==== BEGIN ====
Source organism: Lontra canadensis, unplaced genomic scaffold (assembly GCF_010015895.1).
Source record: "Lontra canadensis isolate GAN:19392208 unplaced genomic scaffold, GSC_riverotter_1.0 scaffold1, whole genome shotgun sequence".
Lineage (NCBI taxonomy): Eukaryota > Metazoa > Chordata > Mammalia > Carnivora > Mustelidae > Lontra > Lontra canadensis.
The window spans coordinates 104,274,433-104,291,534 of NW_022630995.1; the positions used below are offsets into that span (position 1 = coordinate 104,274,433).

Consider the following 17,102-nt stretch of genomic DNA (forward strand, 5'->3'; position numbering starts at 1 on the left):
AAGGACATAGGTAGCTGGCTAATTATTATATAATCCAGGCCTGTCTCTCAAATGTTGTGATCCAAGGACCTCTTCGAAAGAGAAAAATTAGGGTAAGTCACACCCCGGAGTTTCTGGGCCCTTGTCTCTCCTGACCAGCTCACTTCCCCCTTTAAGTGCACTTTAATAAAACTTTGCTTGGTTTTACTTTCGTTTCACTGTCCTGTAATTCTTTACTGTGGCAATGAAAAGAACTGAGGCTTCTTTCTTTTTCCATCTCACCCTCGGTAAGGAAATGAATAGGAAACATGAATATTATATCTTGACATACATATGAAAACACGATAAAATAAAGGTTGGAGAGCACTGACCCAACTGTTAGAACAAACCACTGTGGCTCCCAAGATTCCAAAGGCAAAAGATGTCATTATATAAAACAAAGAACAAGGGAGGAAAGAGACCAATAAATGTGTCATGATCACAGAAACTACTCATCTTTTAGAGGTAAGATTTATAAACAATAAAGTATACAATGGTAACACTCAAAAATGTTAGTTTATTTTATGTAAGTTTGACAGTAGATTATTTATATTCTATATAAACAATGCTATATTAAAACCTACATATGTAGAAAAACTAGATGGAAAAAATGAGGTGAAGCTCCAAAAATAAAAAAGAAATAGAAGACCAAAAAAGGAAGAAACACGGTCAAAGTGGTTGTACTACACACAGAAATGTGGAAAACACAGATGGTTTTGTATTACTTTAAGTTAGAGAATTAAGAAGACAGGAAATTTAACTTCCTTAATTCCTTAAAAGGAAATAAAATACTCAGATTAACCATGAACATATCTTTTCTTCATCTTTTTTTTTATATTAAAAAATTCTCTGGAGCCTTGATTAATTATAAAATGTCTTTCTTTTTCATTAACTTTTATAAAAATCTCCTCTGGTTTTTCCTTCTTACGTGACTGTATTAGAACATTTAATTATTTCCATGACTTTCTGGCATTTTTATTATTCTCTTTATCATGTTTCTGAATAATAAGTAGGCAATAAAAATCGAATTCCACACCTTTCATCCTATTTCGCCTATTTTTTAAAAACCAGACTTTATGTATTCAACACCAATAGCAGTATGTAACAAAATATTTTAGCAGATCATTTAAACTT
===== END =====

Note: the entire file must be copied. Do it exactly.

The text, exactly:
Source organism: Lontra canadensis, unplaced genomic scaffold (assembly GCF_010015895.1).
Source record: "Lontra canadensis isolate GAN:19392208 unplaced genomic scaffold, GSC_riverotter_1.0 scaffold1, whole genome shotgun sequence".
Lineage (NCBI taxonomy): Eukaryota > Metazoa > Chordata > Mammalia > Carnivora > Mustelidae > Lontra > Lontra canadensis.
The window spans coordinates 104,274,433-104,291,534 of NW_022630995.1; the positions used below are offsets into that span (position 1 = coordinate 104,274,433).

Consider the following 17,102-nt stretch of genomic DNA (forward strand, 5'->3'; position numbering starts at 1 on the left):
AAGGACATAGGTAGCTGGCTAATTATTATATAATCCAGGCCTGTCTCTCAAATGTTGTGATCCAAGGACCTCTTCGAAAGAGAAAAATTAGGGTAAGTCACACCCCGGAGTTTCTGGGCCCTTGTCTCTCCTGACCAGCTCACTTCCCCCTTTAAGTGCACTTTAATAAAACTTTGCTTGGTTTTACTTTCGTTTCACTGTCCTGTAATTCTTTACTGTGGCAATGAAAAGAACTGAGGCTTCTTTCTTTTTCCATCTCACCCTCGGTAAGGAAATGAATAGGAAACATGAATATTATATCTTGACATACATATGAAAACACGATAAAATAAAGGTTGGAGAGCACTGACCCAACTGTTAGAACAAACCACTGTGGCTCCCAAGATTCCAAAGGCAAAAGATGTCATTATATAAAACAAAGAACAAGGGAGGAAAGAGACCAATAAATGTGTCATGATCACAGAAACTACTCATCTTTTAGAGGTAAGATTTATAAACAATAAAGTATACAATGGTAACACTCAAAAATGTTAGTTTATTTTATGTAAGTTTGACAGTAGATTATTTATATTCTATATAAACAATGCTATATTAAAACCTACATATGTAGAAAAACTAGATGGAAAAAATGAGGTGAAGCTCCAAAAATAAAAAAGAAATAGAAGACCAAAAAAGGAAGAAACACGGTCAAAGTGGTTGTACTACACACAGAAATGTGGAAAACACAGATGGTTTTGTATTACTTTAAGTTAGAGAATTAAGAAGACAGGAAATTTAACTTCCTTAATTCCTTAAAAGGAAATAAAATACTCAGATTAACCATGAACATATCTTTTCTTCATCTTTTTTTTTATATTAAAAAATTCTCTGGAGCCTTGATTAATTATAAAATGTCTTTCTTTTTCATTAACTTTTATAAAAATCTCCTCTGGTTTTTCCTTCTTACGTGACTGTATTAGAACATTTAATTATTTCCATGACTTTCTGGCATTTTTATTATTCTCTTTATCATGTTTCTGAATAATAAGTAGGCAATAAAAATCGAATTCCACACCTTTCATCCTATTTCGCCTATTTTTTAAAAACCAGACTTTATGTATTCAACACCAATAGCAGTATGTAACAAAATATTTTAGCAGATCATTTAAACTT